New e-cigarette restrictions will likely apply to CBD vapes
The 2021 omnibus spending bill passed by the U.S. House and Senate on Dec. 21 includes a provision to impose new restrictions on the online sale of electronic cigarettes and the delivery of those products. However, the language in that provision may also end up restricting the online sale and delivery of certain CBD products.
The legislation bans the United States Postal Service (USPS) from shipping vaping products. It also requires online age verification for the purchase of vape products and upon delivery of those products. Under this act, businesses selling vape products online must also comply with the Jenkins Act, as well as all state regulations regarding the sale and taxing of tobacco products.
Legislation passed in 2010, called the Prevent All Cigarette Trafficking (PACT Act), already requires online retailers of cigarettes and smokeless tobacco products to meet these requirements. However, this new legislation, called the Preventing Online Sales of E-Cigarettes To Children Act, would extend these requirements to vaping products, which were not originally listed in the PACT Act because they were not common at the time the PACT Act passed. The PACT Act is part of the larger Jenkins Act.
In a press release, Congresswoman Rosa DeLauro of Connecticut refers to the Preventing Online Sales of E-Cigarettes To Children Act as “another critical step to ending the youth vaping epidemic”. DeLauro first introduced the provision in 2015, according to the release.
“The inclusion of these critical protections against the online sale of e-cigarettes to children will prevent countless illnesses and save lives,” DeLauro said. “This bill’s enactment will mark the end of a battle I have fought to close the loophole that allows online e-cigarette vendors to sell to customers without verifying their age at the point of delivery.”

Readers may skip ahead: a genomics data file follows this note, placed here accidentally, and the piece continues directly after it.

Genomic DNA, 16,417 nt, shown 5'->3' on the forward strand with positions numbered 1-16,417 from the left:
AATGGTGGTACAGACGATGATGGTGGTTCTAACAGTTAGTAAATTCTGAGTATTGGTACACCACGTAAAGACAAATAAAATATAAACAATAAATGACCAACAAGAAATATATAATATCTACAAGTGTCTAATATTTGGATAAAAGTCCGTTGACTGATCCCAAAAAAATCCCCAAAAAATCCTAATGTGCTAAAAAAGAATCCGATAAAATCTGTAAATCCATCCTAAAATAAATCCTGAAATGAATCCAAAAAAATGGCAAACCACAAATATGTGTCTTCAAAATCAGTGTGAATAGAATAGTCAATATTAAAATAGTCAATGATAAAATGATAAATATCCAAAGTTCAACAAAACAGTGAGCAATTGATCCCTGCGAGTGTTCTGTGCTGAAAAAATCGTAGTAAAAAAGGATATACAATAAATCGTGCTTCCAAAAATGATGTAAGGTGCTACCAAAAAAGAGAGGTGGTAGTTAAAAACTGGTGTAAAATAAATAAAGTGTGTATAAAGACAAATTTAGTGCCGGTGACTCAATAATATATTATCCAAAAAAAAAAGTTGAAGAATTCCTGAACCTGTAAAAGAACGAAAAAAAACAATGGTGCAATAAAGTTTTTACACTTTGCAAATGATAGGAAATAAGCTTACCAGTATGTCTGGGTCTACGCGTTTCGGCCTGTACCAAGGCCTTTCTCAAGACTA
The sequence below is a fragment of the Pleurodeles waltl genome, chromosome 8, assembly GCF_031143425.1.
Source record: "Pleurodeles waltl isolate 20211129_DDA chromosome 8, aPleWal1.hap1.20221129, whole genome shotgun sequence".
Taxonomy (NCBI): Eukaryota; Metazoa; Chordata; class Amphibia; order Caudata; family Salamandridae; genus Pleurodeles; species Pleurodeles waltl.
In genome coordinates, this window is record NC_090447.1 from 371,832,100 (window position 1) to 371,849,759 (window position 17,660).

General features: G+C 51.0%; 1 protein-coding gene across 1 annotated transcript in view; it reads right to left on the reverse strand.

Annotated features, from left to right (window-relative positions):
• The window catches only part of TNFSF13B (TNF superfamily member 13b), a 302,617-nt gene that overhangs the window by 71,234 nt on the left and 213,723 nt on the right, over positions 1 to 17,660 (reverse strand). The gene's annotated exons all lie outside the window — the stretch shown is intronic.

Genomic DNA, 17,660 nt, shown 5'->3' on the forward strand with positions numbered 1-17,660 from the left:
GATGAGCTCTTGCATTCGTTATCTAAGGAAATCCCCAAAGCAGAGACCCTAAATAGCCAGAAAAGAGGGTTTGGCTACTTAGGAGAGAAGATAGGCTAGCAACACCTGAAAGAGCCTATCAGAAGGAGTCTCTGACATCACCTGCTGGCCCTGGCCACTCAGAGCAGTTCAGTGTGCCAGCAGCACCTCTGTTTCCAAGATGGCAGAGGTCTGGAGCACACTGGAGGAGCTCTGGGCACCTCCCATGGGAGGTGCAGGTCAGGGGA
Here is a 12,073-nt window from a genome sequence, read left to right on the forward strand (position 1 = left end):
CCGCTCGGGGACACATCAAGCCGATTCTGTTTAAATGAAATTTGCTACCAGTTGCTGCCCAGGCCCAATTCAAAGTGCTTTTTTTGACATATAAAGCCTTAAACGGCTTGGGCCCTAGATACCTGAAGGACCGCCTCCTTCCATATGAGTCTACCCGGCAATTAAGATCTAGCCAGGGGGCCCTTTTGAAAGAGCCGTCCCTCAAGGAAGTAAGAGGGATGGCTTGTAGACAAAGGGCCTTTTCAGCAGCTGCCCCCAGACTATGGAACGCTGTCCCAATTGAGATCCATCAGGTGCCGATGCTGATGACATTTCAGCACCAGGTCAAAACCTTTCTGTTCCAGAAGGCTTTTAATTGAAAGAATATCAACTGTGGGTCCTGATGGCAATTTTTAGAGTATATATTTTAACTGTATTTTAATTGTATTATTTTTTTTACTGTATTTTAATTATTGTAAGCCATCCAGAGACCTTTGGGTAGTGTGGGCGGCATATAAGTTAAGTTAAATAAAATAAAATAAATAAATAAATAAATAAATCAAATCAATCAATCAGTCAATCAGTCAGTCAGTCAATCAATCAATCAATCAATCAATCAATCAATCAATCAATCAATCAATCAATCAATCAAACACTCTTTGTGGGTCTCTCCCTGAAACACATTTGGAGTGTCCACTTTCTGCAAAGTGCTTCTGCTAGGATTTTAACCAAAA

DeLauro’s statements and the congressional support for the Preventing Online Sales of E-Cigarettes To Children Act appear to reflect a growing concern among some community members over the prevalence of nicotine vape use among teens. In the past few years, numerous cities and states around the country have tried to curb this behavior by prohibiting certain businesses from selling flavored tobacco products and/or raising the legal age for purchasing tobacco products from 18 to 21. The federal minimum age for the sale of tobacco products was raised from 18 to 21 in 2019.
Although the Preventing Online Sales of E-Cigarettes To Children Act is intended to curb the use of nicotine products, the way it was written does not appear to limit these new restrictions to only nicotine vaping products. Instead, it defines an “electronic nicotine delivery system” as “any electronic device that, through an aerosolized solution, delivers nicotine, flavor, or any other substance to the user inhaling from the device.”
It lists the following products as examples: e-cigarettes, e-hookahs, e-cigars, vape pens, advanced refillable personal vaporizers and electronic pipes. The legislation also specifies that it applies to any component, liquid, part, or accessory that is sold separately.